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Should you stretch or massage a muscle strain?

FEB 1, 2023

Minute 1: Can you shock your way to strength?

Crafting and executing the perfect training regime can be like catching lightning in a bottle. It involves research, luck and maybe even a little bit of danger. Thanks to new technological advances, electrical charges are more than just metaphors to modern athletes. Electrical muscle stimulation, or EMS, can turbocharge gains when you are actively working out in a gym or even when you are barely moving. The technique involves wearing specialized electrical stimulus points that fire your muscles. The WSJ just ran a piece examining how the technique has moved past rehab applications to workouts: “Would You Zap Yourself With Electricity to Get Into Shape?” Proponents of EMS claim that one 20-minute session offers the same benefits as two and half hours of conventional strength training. Are there any downsides? Well, regulators warn the equipment has the potential to cause burns or muscular damage, so it’s certainly not a flawless method. In supervised settings like rehab centers or alongside a personal trainer, users have been impressed with the results. Some recommend using them at the lowest setting that still causes muscle contraction to reduce any risk of injury, and you can read about that and other tips in “Is Electrical Muscle Stimulation Really the Magical Workout It's Hyped Up to Be?” It’s also worth noting that if you have a pacemaker or are pregnant, you should probably steer clear of these devices until further testing by regulatory bodies.

Minute 2: What kind of recovery method suits your condition?

When our energy levels wane late in the afternoon, we often find ourselves waffling between a sweet or a salty snack. That decision seems like a key part of hitting an editorial deadline, but probably not as critical as the age-old choice between heat or ice following an injury. Or the more recent debate over when to stretch vs. massage a muscle tweak. Thanks in part to new generations of vibrating foam rollers, that decision can be complicated. You may find some answers in this new story: “If You Have an Achy Muscle, Is It Better To Massage It or Stretch It?” One of the best indicators of the method you should use is whether the soreness is widespread, or localized to specific areas. General soreness is best treated with stretching, says chiropractor Dr. Jeffrey Klein. Trigger point soreness, on the other hand, is typically addressed with massage or foam rolling. For more guidelines on stretching tweaked muscles, check out: “Dos and Don’ts When Stretching after an Injury.” Key takeaway according to the article: Don’t stretch until inflammation has subsided. In Minute 2 of this issue, we covered a bunch of stretches that can be done mostly equipment free, but if you want to take things up a notch, you can look into “The Best Stretching Equipment to Boost Your Flexibility in 2023.” Straps and yoga blocks can help you get into otherwise tricky positions to address a broad range of muscle groups. As for self massage, consider picking up one of the “10 Best Self-Massage Tools for Athletes (to Crank Up Recovery and Boost Performance).”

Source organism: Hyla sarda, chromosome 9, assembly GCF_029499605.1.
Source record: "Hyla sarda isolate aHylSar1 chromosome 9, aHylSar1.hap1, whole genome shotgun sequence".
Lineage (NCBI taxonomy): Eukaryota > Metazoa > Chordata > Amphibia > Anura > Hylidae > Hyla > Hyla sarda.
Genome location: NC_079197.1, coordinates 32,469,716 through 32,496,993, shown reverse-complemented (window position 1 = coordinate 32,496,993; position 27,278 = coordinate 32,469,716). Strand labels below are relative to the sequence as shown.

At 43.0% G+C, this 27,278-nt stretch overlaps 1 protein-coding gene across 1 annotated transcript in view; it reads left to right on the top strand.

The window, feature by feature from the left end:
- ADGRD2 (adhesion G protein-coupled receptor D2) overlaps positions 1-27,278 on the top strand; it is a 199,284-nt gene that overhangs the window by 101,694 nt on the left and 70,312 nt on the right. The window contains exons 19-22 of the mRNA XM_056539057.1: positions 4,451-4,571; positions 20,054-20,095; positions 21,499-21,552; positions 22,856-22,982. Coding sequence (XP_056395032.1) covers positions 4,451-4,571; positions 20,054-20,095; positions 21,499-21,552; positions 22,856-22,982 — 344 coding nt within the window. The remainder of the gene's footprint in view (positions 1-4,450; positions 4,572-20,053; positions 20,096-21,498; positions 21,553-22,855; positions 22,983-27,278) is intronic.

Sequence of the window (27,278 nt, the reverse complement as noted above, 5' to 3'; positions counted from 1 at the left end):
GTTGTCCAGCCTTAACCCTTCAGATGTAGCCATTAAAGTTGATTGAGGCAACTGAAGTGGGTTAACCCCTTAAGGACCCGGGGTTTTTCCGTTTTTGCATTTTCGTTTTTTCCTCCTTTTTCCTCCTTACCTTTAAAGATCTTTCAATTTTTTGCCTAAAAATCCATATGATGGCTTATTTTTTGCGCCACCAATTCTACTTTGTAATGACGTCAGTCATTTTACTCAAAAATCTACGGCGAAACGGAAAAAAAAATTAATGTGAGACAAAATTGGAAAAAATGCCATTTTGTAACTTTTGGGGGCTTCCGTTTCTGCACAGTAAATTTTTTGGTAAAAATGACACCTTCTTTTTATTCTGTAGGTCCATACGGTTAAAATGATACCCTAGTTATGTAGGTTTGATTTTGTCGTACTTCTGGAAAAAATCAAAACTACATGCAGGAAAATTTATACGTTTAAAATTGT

Minute 3: An avocado a day can improve your health

Sales of avocados have quadrupled since 2000, and that’s not just because they pair well with a Casamigos margarita. They have become a respected superfood because of their high nutritional value, great taste, and flexibility with most kinds of diets. They are one of the few members of the fruit family that are high in healthy unsaturated fats. If you’re curious to learn more, check out: “What Happens to Your Body When You Eat Avocado Every Day.” To start off, avocados deliver gut health benefits thanks to their high fiber content which fuels the good bacteria of your microbiome. Their combination of fiber and monounsaturated fats are also useful for managing weight, since they provide a feeling of satiation and long-lasting energy. They also reduce your risk for heart disease due to a combination of nutrients and antioxidants like vitamin E. Speaking of, you should take a look at these “3 Unique Health Benefits of Vitamin E.” The antioxidative effects of vitamin E come from its ability to fight off free radicals, which are associated with the development of cardiovascular disease, inflammatory disease, cataracts and cancer. Additionally, one study found that supplementing vitamin E had a positive effect on blood pressure, causing a 24% lower risk of death by a cardiac event. Vitamin E is fat-soluble, meaning our bodies can store it for long periods of time. That’s why you should aim for about 15 mg a day, since excess amounts can result in a number of side effects like fatigue, headaches, nausea, and more.